Christianity in a Word

Godafoss

Just One Word

London, circa 1940.

The room was crowded—full of sharp minds and tweed coats. Some men mumbled. Some scratched their heads in silence. No one could think of an answer.

Moments before, someone had inquired of Christianity, “What’s unique about it? Is it any different than other religions?” They were men from around the world, gathered for a British conference on comparative religions.

Incarnation? No, other religions have Gods that have become human.

Resurrection? No, this too is a teaching of other religions.

From the back of the room emerged a young scholar. He wore rounded glasses. His hair was balding. He carried a half-lit pipe in the fold of his hand.

“Oh, that’s quite easy,” he said. His voice was soft, strong—it ceased any mumbling. All were eager for what he would say next.

“Grace.”

This young scholar was C.S. Lewis.

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The Gospel is Slippery

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Years ago, I heard Tim Keller say that in a sermon, and it’s stuck with me since.

One minute, we’ll have a good grasp of it. The next, we’ve lost it entirely. But here’s the worst part—we rarely even notice. We’ll grab onto one of two falsehoods and think it to be the gospel.

One is legalism. We’ll believe that God considers us righteous because we’ve read our Bibles, prayed, or abstained from a sin. We’ll allow our activity to govern our identity—what we do becomes who we are. If we’re doing “spiritually bad,” we’ll think that we need to make it up to God through religion. And if we’re doing “spiritually good,” we’ll get the idea that God owes us something.

The other is permissivism. We’ll believe that, because God is full of grace, we don’t really need to strive for holiness. We’ll look at the sin in and our life and think, “Well, it isn’t that big of a deal I suppose. I mean, God’s grace covers it, right?” We’ll be spiritually lazy, putting minimal effort into pursuing holiness or advancing the Kingdom of God.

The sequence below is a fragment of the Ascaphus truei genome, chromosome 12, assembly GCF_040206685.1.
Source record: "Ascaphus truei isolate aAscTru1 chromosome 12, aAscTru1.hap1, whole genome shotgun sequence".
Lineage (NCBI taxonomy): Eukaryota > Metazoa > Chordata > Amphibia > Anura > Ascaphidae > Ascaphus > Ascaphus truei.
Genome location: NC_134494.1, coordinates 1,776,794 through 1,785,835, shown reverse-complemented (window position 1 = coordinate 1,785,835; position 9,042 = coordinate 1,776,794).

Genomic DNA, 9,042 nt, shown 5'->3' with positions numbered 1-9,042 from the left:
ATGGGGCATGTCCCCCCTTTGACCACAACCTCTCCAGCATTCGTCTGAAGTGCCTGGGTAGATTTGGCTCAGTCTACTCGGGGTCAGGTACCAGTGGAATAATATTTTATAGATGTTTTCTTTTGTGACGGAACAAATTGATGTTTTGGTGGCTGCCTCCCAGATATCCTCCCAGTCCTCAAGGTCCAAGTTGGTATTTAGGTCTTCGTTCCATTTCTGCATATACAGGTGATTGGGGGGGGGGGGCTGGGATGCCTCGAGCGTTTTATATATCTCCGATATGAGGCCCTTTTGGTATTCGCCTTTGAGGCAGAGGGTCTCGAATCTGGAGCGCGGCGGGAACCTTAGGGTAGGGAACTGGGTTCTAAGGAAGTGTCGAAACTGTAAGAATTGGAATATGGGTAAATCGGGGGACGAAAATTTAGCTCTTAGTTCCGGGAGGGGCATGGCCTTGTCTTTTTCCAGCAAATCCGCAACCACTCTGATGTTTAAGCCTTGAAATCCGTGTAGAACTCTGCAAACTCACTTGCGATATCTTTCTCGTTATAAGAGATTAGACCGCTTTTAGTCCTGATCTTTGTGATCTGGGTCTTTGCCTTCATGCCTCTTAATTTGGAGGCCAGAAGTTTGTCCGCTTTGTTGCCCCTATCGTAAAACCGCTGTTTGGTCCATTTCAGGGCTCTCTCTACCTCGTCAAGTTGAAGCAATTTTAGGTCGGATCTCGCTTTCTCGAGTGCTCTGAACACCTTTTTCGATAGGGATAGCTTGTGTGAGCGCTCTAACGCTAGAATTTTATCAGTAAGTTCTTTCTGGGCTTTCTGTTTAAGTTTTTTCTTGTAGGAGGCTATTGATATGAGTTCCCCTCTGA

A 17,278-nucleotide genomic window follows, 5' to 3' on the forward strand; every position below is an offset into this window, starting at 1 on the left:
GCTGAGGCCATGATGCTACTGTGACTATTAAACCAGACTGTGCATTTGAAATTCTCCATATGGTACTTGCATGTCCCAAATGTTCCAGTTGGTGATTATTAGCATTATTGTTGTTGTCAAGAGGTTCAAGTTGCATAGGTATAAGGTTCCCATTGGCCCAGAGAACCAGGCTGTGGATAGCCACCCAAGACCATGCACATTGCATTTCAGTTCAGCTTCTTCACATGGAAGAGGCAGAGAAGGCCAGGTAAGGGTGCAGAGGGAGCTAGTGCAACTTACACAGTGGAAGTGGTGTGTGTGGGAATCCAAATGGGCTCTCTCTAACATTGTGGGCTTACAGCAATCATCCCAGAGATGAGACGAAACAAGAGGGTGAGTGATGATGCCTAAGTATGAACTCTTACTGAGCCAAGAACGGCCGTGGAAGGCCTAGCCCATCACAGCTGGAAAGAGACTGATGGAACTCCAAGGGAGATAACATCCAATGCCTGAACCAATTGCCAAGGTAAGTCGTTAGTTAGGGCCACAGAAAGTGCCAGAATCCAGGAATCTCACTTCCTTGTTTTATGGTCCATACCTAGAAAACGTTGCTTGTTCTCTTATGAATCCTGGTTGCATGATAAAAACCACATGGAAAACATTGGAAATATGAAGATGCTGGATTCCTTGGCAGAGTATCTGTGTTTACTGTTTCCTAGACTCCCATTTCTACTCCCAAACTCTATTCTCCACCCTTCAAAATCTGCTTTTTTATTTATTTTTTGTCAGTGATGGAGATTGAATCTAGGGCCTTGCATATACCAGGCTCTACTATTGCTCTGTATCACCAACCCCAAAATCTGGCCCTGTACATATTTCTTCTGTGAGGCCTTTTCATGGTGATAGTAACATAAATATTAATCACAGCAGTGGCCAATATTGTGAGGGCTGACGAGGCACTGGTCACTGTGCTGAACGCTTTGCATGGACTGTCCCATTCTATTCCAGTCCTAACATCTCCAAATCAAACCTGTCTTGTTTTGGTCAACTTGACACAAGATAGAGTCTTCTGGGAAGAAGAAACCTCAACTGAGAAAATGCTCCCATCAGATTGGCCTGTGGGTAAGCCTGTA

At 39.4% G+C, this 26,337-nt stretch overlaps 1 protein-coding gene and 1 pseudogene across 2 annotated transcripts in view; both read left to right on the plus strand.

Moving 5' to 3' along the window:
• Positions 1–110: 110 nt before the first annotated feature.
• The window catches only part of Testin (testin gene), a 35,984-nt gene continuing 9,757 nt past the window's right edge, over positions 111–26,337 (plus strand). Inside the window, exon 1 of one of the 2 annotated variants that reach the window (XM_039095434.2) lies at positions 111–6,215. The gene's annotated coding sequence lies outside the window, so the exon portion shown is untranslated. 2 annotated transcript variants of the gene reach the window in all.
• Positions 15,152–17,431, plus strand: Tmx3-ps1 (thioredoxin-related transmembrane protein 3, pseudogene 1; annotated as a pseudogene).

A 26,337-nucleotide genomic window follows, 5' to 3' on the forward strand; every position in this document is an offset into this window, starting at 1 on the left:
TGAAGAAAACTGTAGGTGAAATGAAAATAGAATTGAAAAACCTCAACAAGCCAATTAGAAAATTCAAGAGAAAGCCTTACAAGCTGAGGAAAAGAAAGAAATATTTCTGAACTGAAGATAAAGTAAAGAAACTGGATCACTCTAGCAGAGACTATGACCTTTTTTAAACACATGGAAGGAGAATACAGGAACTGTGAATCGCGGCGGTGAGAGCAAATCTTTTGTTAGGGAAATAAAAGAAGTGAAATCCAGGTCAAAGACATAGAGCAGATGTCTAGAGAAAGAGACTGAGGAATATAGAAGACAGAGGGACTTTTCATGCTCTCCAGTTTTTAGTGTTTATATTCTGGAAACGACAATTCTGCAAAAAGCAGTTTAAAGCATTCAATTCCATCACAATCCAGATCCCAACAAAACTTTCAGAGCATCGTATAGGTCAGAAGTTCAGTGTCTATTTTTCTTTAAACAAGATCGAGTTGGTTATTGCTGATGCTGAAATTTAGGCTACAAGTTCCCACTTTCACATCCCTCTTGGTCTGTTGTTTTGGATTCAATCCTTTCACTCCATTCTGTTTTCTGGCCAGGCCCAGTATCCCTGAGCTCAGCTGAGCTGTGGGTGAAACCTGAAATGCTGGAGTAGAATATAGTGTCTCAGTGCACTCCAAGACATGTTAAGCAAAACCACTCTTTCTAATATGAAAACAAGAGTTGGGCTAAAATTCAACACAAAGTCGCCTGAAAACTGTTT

Interesting, right? I’m not saying that we make a deliberate decision to depart from the gospel in the name of legalism or permissivism, but I am saying that the gospel doesn’t stay within our grasp forever. We have to pick it up again and again and again.

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The Doctrine of Least Meaning

Help

If you haven’t been able to tell yet, most of my posts involve borrowed insight from someone far wiser than me. This one will follow suit.

Recently, I heard John Piper mention a Bible-reading tool called “the doctrine of least meaning” to use when we approach difficult passages of Scripture. He admitted that some passages of the Bible are hard to understand—don’t get discouraged when you feel this way!

When we encounter a strange prophecy in Revelation, an extensive description of temple ornaments in 1 Kings, or an obscure oracle in Nahum, we’re likely to ask ourselves, “What the heck am I supposed to make of this?”

But if we can step back, look at the passage and say, “Well at the least, it probably means . . . ” that truth—whatever it is—is so significant that if it is believed, meditated on, and practiced, it will massively benefit our lives.